Perhaps the most valuable lessons I have learned from him are the significance of my baptismal vows to seek and serve Christ in all persons, loving my neighbor as myself, striving for justice and peace among all people and respecting the dignity of every human being; as well as the Dismissal at the end of the Eucharistic liturgy. The common theme in these dismissals is the word “Go.” The Celebrant is dispatching us on a mission to fulfill our baptismal vows, just as Jesus dispatched his disciples into the world to deliver a message of hope and God’s love.

So, too, are we deployed, in every Eucharist, to fulfil the mission of our Baptismal Covenant. The Gospel tells us that Jesus sought out and delivered God’s eternal gift of hope to all, without condition. He broke bread with sinners, prostitutes, and yes, criminals, too. In fact, Jesus’s final act in this life was to bestow the gift of hope upon a condemned criminal who hung on a cross beside him.

Shawn at the Cathedral Shrine of Shrine Mont

As you reflect and plan for your post-pandemic mission of faith, let me encourage you to consider stepping out of what may be your comfort zone by going to one of the La Manchas’ scattered throughout Virginia. Carry the light of hope in the message of Jesus Christ to the empty places, the deserts, and the wastelands that grow men and women of illusion.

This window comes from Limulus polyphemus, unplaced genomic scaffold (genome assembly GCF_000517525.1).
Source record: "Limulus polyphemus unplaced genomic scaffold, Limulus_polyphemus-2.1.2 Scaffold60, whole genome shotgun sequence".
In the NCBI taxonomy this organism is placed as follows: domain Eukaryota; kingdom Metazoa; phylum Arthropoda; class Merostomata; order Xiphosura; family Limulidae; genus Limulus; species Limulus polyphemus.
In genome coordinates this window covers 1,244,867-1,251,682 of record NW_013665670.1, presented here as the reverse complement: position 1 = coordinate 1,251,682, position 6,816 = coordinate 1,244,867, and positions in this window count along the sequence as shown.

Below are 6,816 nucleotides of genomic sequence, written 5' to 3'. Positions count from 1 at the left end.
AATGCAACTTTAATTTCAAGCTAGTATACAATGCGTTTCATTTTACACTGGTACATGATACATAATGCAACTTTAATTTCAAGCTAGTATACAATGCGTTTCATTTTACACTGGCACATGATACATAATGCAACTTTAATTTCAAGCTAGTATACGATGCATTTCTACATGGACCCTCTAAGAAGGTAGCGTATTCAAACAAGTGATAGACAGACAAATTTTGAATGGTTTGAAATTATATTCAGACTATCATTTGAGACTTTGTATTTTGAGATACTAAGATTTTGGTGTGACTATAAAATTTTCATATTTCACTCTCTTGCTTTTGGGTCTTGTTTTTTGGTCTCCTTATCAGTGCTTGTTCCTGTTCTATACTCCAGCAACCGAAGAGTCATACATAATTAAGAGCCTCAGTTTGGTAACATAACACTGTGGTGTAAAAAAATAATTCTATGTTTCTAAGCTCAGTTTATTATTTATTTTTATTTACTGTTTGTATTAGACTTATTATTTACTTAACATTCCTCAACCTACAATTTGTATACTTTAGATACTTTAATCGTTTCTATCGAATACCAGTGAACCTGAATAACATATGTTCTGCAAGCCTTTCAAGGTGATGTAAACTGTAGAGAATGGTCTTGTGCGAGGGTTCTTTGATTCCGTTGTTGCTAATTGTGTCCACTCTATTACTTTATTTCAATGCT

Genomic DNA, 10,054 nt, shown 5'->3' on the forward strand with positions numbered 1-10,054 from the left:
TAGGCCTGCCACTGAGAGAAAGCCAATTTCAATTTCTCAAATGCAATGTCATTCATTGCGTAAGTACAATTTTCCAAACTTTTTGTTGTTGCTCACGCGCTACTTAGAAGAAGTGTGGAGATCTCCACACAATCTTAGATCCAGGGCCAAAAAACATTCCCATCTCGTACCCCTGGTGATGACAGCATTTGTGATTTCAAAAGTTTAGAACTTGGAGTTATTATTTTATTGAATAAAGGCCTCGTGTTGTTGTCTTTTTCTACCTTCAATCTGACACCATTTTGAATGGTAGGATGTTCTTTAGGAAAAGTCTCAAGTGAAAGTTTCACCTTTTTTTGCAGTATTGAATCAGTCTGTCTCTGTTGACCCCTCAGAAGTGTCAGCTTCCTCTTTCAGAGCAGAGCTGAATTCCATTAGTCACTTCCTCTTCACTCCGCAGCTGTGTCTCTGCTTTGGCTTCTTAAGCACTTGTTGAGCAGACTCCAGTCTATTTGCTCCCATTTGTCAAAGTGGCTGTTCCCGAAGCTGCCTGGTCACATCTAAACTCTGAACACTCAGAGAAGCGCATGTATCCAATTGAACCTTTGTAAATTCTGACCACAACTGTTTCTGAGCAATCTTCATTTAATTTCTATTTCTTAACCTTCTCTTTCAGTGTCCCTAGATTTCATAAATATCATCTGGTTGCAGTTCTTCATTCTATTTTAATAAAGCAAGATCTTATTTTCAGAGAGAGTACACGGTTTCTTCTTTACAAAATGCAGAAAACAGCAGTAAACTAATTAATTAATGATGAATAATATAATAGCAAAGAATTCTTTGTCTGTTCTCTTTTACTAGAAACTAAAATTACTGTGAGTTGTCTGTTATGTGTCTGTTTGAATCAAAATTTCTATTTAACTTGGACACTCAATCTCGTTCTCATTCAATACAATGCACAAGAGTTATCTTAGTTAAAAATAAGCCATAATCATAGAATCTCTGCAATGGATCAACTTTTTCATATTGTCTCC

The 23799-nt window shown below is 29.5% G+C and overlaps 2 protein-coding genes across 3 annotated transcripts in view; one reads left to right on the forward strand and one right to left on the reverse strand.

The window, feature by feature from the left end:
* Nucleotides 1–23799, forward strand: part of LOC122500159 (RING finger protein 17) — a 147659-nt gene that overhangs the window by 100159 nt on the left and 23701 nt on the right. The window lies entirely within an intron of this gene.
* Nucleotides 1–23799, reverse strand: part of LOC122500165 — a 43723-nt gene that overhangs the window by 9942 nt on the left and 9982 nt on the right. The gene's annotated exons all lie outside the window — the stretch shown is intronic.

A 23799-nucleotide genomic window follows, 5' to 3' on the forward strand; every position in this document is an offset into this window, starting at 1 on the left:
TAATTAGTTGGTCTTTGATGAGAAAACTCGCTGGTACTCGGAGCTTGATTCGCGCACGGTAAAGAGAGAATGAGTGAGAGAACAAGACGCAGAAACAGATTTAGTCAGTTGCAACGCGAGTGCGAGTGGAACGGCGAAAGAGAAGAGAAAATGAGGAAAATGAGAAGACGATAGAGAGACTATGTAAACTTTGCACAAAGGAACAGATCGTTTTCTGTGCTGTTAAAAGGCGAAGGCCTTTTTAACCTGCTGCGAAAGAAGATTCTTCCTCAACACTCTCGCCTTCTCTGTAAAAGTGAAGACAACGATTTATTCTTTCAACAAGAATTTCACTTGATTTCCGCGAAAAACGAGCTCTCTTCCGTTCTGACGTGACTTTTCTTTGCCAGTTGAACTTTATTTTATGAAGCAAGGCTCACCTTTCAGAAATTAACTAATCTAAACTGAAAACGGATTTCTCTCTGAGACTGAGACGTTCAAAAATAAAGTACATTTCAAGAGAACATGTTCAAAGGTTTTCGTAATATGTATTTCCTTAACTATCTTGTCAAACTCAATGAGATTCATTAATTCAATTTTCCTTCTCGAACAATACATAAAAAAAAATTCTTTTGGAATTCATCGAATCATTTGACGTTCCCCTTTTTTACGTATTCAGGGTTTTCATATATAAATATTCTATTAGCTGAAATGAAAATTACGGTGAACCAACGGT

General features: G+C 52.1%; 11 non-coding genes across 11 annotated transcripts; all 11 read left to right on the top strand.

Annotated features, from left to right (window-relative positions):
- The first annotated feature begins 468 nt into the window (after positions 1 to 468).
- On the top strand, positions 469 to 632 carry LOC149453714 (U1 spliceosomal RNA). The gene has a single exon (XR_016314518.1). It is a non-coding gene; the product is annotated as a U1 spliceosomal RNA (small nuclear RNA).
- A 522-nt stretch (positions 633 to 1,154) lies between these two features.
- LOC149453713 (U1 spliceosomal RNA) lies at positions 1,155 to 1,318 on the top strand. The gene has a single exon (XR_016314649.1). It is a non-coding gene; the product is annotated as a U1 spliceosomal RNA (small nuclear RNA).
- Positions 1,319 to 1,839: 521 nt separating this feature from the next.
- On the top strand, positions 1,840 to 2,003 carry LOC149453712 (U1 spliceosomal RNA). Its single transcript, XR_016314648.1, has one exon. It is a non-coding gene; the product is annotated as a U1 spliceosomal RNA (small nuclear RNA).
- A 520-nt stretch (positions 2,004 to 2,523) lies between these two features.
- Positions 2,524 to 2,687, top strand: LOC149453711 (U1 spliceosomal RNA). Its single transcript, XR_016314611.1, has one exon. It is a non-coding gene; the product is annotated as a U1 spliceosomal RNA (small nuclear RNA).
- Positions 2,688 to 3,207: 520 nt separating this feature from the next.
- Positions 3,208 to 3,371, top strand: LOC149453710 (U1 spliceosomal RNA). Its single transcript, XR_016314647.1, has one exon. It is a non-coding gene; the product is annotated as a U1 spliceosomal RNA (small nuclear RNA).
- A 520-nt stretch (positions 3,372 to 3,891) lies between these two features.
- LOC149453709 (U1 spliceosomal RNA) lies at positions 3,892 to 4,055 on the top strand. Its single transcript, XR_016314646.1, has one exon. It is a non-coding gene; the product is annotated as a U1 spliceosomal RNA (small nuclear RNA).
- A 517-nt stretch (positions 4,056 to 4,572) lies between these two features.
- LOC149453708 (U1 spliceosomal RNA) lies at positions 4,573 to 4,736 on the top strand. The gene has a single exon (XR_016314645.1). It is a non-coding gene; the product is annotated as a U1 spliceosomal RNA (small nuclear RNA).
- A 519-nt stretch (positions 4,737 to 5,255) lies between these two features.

As you “Go,” you may be asking some of the same questions I asked at the start of my journey. Do I have the courage to step into a jail or prison? How do I do it? What am I able to contribute to someone in prison? Where do I begin?

  • GraceInside provides chaplain services to the 40,000+ people in Virginia’s state prisons. These chaplains are dedicated servants who rely on community volunteers to meet the increasingly diverse faith needs of the prison population. Volunteers are welcome and always needed.
  • The Good News Jail Ministry works similarly to GraceInside serving the local, county, and regional jails in Virginia.
  • Kairos Ministries has been delivering the gift of the Gospel (and homemade cookies) to people incarcerated in Virginia and across the country for decades.
  • Prison Fellowship International works in prisons and communities around the world to bring restorative justice initiatives and programming to all who are impacted by crime and wrongdoing.
  • Consider an organization like The Virginia Center for Restorative Justice that trains volunteers to facilitate in-prison restorative justice programs.
  • The Humanization Project tells the stories of people behind bars in order to advocate for criminal justice and prison reform legislation in the Virginia General Assembly.
  • Virginians for Judicial Reform not only aids offenders in reentry and civic reintegration efforts, but Director Lisa Spees works tirelessly on several wrongful conviction cases in Virginia and nationwide.